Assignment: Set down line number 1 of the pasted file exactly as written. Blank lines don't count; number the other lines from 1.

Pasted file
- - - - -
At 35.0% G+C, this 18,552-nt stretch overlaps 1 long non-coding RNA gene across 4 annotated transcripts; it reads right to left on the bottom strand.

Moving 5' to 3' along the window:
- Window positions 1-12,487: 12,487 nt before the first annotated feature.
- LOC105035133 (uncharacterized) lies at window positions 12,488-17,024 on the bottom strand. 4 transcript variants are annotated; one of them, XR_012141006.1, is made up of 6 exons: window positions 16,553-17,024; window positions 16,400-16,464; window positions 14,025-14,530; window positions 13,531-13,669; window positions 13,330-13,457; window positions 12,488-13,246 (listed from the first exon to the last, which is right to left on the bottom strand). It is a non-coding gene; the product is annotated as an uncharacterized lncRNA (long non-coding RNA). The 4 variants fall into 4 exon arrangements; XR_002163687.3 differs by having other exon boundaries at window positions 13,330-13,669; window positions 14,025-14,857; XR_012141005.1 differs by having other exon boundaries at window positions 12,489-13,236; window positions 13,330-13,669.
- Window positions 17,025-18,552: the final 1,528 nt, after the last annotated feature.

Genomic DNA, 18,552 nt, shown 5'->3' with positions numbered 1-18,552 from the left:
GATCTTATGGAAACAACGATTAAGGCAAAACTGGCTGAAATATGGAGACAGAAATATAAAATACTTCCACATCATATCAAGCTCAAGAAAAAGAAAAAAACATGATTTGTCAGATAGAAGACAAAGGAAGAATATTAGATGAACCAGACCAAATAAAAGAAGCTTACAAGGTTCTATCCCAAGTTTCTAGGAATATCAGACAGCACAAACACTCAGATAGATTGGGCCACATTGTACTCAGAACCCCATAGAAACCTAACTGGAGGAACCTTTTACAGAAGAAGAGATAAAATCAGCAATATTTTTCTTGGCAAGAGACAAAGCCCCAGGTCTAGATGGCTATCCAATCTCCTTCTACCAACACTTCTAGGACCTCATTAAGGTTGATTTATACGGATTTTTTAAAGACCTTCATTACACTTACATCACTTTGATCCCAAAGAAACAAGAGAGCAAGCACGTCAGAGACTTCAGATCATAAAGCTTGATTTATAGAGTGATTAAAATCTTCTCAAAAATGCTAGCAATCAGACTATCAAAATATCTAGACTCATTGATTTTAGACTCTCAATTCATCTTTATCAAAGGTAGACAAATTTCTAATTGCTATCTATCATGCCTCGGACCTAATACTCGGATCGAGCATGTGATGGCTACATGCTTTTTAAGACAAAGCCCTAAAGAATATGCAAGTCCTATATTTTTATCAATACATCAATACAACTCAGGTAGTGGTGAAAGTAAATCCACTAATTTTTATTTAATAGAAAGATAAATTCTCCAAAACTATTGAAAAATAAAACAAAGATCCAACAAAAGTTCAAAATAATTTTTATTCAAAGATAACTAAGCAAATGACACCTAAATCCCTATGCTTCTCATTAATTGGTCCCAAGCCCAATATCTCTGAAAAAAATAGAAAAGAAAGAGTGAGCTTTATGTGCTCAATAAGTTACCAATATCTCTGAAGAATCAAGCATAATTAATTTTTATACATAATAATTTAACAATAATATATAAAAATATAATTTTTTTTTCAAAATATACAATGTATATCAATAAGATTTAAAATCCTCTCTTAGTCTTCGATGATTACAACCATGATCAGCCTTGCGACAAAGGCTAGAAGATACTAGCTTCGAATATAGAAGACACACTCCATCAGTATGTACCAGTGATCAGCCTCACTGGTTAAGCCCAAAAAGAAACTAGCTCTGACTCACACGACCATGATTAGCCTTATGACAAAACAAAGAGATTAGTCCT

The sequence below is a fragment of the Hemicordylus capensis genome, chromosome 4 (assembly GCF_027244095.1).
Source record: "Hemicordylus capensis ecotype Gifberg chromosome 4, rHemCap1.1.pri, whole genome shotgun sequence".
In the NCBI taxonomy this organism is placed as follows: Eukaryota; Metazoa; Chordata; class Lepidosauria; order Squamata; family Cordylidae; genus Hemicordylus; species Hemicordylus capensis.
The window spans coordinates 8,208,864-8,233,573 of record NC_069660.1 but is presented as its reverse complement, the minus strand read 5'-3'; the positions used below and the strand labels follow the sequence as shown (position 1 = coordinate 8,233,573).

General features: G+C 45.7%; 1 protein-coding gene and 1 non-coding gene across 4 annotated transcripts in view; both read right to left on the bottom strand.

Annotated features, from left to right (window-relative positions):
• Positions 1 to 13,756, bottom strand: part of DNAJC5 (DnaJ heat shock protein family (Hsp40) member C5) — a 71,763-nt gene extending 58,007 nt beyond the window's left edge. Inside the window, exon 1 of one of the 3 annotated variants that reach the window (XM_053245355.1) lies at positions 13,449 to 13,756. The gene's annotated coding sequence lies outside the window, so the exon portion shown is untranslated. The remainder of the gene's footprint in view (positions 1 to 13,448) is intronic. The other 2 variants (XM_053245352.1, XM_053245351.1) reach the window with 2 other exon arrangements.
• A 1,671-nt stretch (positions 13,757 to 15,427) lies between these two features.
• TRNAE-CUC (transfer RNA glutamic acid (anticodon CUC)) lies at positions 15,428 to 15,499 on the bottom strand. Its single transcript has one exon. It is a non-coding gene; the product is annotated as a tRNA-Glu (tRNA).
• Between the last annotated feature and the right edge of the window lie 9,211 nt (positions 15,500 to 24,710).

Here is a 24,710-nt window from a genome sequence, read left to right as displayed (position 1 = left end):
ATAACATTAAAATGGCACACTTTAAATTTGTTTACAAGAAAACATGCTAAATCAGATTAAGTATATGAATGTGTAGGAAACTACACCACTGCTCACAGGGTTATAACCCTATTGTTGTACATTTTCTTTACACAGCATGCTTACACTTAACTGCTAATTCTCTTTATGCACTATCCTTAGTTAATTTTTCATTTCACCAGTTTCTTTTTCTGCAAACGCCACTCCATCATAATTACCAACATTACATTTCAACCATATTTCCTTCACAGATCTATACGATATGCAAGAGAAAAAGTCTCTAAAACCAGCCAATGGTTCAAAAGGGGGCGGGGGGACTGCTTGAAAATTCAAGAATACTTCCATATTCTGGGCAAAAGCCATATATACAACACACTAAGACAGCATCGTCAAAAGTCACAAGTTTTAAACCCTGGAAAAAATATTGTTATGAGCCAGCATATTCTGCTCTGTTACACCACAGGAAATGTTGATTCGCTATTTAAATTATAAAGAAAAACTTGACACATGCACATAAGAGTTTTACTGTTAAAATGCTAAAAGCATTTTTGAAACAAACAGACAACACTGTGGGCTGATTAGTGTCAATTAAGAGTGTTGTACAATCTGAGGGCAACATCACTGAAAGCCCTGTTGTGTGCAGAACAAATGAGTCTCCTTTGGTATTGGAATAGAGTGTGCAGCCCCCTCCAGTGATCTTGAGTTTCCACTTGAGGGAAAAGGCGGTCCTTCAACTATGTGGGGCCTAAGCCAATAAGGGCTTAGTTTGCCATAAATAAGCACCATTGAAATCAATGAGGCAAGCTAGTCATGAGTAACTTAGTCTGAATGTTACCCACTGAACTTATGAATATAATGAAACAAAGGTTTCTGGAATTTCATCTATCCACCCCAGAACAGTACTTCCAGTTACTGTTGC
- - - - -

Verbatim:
At 35.0% G+C, this 18,552-nt stretch overlaps 1 long non-coding RNA gene across 4 annotated transcripts; it reads right to left on the bottom strand.